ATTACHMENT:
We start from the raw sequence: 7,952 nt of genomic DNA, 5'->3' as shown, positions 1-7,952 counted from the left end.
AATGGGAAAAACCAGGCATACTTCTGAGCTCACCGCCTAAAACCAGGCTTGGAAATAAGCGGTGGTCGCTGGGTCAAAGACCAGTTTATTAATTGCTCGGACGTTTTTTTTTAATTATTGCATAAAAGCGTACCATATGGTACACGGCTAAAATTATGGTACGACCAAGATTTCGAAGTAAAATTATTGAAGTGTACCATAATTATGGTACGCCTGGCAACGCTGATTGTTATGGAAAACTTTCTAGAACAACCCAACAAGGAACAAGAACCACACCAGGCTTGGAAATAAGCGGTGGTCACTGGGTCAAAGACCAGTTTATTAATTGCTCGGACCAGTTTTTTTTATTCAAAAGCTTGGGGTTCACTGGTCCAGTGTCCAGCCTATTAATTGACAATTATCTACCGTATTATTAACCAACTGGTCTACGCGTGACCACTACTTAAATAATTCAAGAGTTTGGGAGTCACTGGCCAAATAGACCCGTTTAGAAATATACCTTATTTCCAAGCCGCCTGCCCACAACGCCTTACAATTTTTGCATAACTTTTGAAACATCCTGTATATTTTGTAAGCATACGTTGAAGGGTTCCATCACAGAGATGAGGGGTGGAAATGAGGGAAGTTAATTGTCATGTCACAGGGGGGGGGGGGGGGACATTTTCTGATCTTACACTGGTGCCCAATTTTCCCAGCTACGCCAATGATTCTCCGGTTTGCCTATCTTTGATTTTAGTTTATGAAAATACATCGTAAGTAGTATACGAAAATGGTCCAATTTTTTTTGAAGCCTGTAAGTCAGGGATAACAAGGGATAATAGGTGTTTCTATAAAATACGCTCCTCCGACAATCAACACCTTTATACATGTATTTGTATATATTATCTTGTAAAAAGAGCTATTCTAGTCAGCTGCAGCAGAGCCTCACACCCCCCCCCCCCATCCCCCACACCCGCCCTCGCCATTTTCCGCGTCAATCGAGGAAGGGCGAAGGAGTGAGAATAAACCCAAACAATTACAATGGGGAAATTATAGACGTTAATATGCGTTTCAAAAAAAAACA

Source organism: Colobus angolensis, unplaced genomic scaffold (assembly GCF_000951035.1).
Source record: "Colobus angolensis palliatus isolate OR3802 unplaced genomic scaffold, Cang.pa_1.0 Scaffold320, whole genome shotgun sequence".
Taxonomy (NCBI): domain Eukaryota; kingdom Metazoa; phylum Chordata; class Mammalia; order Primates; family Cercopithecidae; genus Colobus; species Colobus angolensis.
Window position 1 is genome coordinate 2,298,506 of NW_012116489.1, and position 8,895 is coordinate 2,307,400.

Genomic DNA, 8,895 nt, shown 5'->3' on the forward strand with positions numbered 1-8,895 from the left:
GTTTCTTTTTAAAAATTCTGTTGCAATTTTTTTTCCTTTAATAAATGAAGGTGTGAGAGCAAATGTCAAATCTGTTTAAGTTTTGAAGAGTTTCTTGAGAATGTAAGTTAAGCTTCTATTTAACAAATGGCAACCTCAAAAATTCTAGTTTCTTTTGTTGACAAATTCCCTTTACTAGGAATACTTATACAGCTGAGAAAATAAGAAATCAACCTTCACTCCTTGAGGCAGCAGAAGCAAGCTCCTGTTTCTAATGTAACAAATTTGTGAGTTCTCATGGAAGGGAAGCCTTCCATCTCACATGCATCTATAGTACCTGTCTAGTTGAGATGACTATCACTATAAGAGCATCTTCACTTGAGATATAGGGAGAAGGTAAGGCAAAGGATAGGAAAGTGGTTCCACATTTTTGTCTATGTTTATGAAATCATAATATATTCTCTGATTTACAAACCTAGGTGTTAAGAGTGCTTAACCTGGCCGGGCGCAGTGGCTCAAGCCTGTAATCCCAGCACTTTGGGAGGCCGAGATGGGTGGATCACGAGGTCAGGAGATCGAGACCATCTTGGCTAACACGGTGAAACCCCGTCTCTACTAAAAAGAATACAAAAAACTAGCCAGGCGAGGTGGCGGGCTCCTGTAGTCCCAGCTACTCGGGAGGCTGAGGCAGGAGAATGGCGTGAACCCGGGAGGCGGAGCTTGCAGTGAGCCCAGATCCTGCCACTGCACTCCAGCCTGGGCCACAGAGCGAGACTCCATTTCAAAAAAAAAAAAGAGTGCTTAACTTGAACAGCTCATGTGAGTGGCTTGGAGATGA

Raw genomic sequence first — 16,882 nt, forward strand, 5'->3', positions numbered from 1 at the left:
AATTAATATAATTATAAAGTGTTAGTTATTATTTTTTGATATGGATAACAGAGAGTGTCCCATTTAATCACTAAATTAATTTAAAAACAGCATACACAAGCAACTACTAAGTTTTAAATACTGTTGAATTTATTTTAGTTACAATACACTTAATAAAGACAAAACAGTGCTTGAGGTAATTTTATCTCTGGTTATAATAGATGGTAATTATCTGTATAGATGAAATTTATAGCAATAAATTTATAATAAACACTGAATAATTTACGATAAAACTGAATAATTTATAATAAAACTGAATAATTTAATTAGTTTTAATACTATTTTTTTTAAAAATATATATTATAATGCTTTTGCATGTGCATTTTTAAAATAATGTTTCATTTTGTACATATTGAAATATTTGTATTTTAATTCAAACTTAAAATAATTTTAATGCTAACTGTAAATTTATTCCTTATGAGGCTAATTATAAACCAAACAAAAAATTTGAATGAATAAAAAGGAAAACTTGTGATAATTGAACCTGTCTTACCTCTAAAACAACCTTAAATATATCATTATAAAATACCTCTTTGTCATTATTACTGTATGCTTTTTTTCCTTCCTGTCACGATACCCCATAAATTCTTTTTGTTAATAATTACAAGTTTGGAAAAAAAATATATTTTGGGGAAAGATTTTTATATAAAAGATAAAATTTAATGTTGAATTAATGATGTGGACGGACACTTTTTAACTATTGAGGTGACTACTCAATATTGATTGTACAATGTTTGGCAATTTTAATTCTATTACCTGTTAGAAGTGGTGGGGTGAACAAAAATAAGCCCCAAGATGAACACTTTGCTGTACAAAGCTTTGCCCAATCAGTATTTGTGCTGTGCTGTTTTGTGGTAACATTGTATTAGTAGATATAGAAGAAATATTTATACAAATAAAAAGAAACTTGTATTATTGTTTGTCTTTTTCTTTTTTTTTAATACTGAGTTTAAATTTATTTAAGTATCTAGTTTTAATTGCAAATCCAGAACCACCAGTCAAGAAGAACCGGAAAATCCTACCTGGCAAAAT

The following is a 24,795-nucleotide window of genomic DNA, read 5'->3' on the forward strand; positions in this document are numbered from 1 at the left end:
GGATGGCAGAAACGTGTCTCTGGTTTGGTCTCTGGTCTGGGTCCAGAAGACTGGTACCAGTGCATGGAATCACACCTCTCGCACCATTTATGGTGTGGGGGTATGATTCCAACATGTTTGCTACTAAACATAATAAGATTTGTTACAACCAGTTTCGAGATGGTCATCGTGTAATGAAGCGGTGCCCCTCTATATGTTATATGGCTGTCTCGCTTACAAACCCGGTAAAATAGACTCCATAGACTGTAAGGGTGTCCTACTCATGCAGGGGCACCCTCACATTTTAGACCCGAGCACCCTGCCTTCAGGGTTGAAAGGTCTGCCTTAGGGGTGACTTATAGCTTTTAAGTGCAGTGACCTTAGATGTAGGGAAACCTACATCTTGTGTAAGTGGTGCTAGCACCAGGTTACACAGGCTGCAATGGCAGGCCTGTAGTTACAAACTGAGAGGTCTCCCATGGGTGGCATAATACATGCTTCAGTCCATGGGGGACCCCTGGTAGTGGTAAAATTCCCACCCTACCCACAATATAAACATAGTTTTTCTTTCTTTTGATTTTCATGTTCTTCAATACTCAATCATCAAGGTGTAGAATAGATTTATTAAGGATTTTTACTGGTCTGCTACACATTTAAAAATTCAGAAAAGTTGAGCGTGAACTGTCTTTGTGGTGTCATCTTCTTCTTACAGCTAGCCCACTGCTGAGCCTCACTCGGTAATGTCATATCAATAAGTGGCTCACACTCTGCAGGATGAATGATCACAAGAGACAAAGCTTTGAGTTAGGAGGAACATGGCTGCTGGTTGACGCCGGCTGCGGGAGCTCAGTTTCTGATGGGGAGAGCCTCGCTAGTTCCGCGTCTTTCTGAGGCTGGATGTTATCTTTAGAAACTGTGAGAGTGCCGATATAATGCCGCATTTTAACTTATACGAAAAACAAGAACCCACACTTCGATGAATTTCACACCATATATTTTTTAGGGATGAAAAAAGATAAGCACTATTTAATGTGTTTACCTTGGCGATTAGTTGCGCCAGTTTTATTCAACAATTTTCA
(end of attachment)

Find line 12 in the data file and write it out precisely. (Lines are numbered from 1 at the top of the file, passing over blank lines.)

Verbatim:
GGATGGCAGAAACGTGTCTCTGGTTTGGTCTCTGGTCTGGGTCCAGAAGACTGGTACCAGTGCATGGAATCACACCTCTCGCACCATTTATGGTGTGGGGGTATGATTCCAACATGTTTGCTACTAAACATAATAAGATTTGTTACAACCAGTTTCGAGATGGTCATCGTGTAATGAAGCGGTGCCCCTCTATATGTTATATGGCTGTCTCGCTTACAAACCCGGTAAAATAGACTCCATAGACTGTAAGGGTGTCCTACTCATGCAGGGGCACCCTCACATTTTAGACCCGAGCACCCTGCCTTCAGGGTTGAAAGGTCTGCCTTAGGGGTGACTTATAGCTTTTAAGTGCAGTGACCTTAGATGTAGGGAAACCTACATCTTGTGTAAGTGGTGCTAGCACCAGGTTACACAGGCTGCAATGGCAGGCCTGTAGTTACAAACTGAGAGGTCTCCCATGGGTGGCATAATACATGCTTCAGTCCATGGGGGACCCCTGGTAGTGGTAAAATTCCCACCCTACCCACAATATAAACATAGTTTTTCTTTCTTTTGATTTTCATGTTCTTCAATACTCAATCATCAAGGTGTAGAATAGATTTATTAAGGATTTTTACTGGTCTGCTACACATTTAAAAATTCAGAAAAGTTGAGCGTGAACTGTCTTTGTGGTGTCATCTTCTTCTTACAGCTAGCCCACTGCTGAGCCTCACTCGGTAATGTCATATCAATAAGTGGCTCACACTCTGCAGGATGAATGATCACAAGAGACAAAGCTTTGAGTTAGGAGGAACATGGCTGCTGGTTGACGCCGGCTGCGGGAGCTCAGTTTCTGATGGGGAGAGCCTCGCTAGTTCCGCGTCTTTCTGAGGCTGGATGTTATCTTTAGAAACTGTGAGAGTGCCGATATAATGCCGCATTTTAACTTATACGAAAAACAAGAACCCACACTTCGATGAATTTCACACCATATATTTTTTAGGGATGAAAAAAGATAAGCACTATTTAATGTGTTTACCTTGGCGATTAGTTGCGCCAGTTTTATTCAACAATTTTCA